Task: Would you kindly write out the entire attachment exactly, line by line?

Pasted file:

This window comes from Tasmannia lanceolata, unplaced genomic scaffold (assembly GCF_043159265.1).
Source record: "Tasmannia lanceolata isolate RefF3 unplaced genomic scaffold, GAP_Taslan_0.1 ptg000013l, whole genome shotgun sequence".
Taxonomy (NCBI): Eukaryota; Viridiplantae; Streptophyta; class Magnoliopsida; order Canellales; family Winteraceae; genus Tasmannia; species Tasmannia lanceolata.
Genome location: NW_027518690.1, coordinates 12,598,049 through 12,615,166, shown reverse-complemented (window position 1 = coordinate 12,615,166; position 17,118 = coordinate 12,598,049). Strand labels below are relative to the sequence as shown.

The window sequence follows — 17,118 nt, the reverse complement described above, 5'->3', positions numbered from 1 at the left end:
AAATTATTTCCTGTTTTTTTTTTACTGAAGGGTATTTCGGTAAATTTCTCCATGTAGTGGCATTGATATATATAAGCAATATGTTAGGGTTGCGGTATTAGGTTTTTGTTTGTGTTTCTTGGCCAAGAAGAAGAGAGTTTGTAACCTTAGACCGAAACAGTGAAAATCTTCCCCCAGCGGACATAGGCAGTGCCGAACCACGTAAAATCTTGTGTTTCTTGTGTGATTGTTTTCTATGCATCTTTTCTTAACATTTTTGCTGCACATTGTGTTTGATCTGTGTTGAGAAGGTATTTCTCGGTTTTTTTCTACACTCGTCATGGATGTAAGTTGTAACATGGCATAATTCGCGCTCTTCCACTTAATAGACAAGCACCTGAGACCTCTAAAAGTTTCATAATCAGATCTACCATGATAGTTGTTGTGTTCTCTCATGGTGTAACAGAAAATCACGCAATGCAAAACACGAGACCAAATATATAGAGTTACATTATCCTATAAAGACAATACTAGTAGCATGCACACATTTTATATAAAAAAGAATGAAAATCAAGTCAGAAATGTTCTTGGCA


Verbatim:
This window comes from Tasmannia lanceolata, unplaced genomic scaffold (assembly GCF_043159265.1).
Source record: "Tasmannia lanceolata isolate RefF3 unplaced genomic scaffold, GAP_Taslan_0.1 ptg000013l, whole genome shotgun sequence".
Taxonomy (NCBI): Eukaryota; Viridiplantae; Streptophyta; class Magnoliopsida; order Canellales; family Winteraceae; genus Tasmannia; species Tasmannia lanceolata.
Genome location: NW_027518690.1, coordinates 12,598,049 through 12,615,166, shown reverse-complemented (window position 1 = coordinate 12,615,166; position 17,118 = coordinate 12,598,049). Strand labels below are relative to the sequence as shown.

The window sequence follows — 17,118 nt, the reverse complement described above, 5'->3', positions numbered from 1 at the left end:
AAATTATTTCCTGTTTTTTTTTTACTGAAGGGTATTTCGGTAAATTTCTCCATGTAGTGGCATTGATATATATAAGCAATATGTTAGGGTTGCGGTATTAGGTTTTTGTTTGTGTTTCTTGGCCAAGAAGAAGAGAGTTTGTAACCTTAGACCGAAACAGTGAAAATCTTCCCCCAGCGGACATAGGCAGTGCCGAACCACGTAAAATCTTGTGTTTCTTGTGTGATTGTTTTCTATGCATCTTTTCTTAACATTTTTGCTGCACATTGTGTTTGATCTGTGTTGAGAAGGTATTTCTCGGTTTTTTTCTACACTCGTCATGGATGTAAGTTGTAACATGGCATAATTCGCGCTCTTCCACTTAATAGACAAGCACCTGAGACCTCTAAAAGTTTCATAATCAGATCTACCATGATAGTTGTTGTGTTCTCTCATGGTGTAACAGAAAATCACGCAATGCAAAACACGAGACCAAATATATAGAGTTACATTATCCTATAAAGACAATACTAGTAGCATGCACACATTTTATATAAAAAAGAATGAAAATCAAGTCAGAAATGTTCTTGGCA